Toward the end of this month—on March 26th and 27th—the U.S. Supreme Court will hear oral arguments over a dispute that started about 20 years ago, in May, 1993, when a majority of the Hawaiian Supreme Court ignored millennia of human history, the experience of virtually every culture and civilization that had existed to that time, and a two-decade old precedent of the U.S. Supreme Court, to find that the denial of access to marital status to same-sex couples was a violation of a basic civil right (though it limited the protection of that right to the state’s constitution). That decision caused Congress and the Clinton Administration to adopt the Defense of Marriage Act, or DOMA, the constitutionality of which (in whole or in part) is now before the Court, along with the fight over California’s Proposition 8. Unless the Court takes the unusual step of holding the cases over to its next term, we will receive a ruling from it before the end of June, 2013.
As with any other issue or event in our lives, it is hard to put ourselves back exactly to how we were in May, 1993, and to recount our exact reactions; but I remember that I was startled by a decision that seemed “to come out of the blue,” and was such an aberration in our legal history. Others also reacted against the ruling based on their reading of the scriptures of their faiths, and teachings of their religious disciplines, which universally had found such relationships to be sinful, rather than a civil right. Still others couldn’t fathom how such a ruling could stand when many states still criminalized homosexual activity, and the Supreme Court had just upheld the constitutionality of such laws within the preceding decade. Many people who shared these views joined in the belief that allowing such decisions to stand would rupture the basic moral order upon which our society was held together. In response, DOMA was passed, and many referenda and state constitutional amendments were passed to try to avert such a rupture.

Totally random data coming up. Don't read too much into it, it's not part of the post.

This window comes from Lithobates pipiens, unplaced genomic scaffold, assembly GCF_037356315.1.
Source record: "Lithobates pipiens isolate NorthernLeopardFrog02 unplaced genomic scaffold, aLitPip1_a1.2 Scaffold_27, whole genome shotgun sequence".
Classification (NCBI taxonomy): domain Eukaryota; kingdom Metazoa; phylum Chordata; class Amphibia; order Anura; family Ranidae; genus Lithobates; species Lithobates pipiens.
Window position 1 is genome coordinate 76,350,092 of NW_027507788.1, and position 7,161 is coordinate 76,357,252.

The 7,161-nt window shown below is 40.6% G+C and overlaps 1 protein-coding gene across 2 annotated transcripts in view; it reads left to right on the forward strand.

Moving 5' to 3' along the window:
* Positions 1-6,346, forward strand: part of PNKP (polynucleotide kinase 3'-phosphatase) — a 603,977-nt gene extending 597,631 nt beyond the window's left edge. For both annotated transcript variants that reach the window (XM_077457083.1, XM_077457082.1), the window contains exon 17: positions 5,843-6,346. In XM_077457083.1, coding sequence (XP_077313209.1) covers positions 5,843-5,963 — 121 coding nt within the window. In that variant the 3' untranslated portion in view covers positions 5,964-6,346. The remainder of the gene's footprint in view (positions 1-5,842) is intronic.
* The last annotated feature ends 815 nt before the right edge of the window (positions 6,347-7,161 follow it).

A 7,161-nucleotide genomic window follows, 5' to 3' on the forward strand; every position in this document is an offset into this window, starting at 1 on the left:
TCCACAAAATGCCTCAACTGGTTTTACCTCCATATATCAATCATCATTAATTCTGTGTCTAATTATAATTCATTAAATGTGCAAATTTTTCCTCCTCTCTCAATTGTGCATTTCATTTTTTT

Meanwhile, many who led this crusade, or expressly or tacitly supported it, chose to either ignore or minimize how society itself was changing while war was waged against same-sex marriage. In this I do not mean that they ignored the rise in the public’s awareness of, and in the political influence of, the gay and lesbian community; in fact, the crusaders saw this clearly. However, they continued to treat this phenomenon as an aberration that could, and should, be stopped, and, in doing so, they missed entirely, and to some extent helped to fuel through reaction, the change in social attitudes toward our gay and lesbian neighbors, which has been evolving since the late 1960s. Even more importantly, the crusaders have appeared to be blind and deaf to the basic human element of this unfolding story—to the individuals and neighborhoods whose daily lives have been involved in this evolution. Admittedly, over the last 20 years you can count me among those who supported, at least tacitly, some of the objectives of this crusade.
Since the Supreme Court’s 2003 decision in Lawrence v. Texas, a glacial shift in societal attitudes has merged with a momentum within our legal system and culture to create a wave of steady and growing support for same-sex marriage, as well as an acceptance of our gay and lesbian neighbors into the main stream of society, in virtually every sector of public life. This acceptance and support is most prevalent among the vast majority of those 40 years old, and younger, who are poised to assume the mantle of leadership in our private and public sectors over the next two decades. In fact, Justice Scalia’s dissenting opinion predicted that the Court’s decision and reasoning in Lawrence would eventually lead to the recognition of a constitutional protection to same-sex marriage.
To my conservative friends, you need to understand that most of our children no longer listen to us about this issue, and that the day Scalia predicted probably is near—and will probably arrive as we are beginning this Summer to prepare for the primary battles in early 2014.
When that day arrives, what will we do?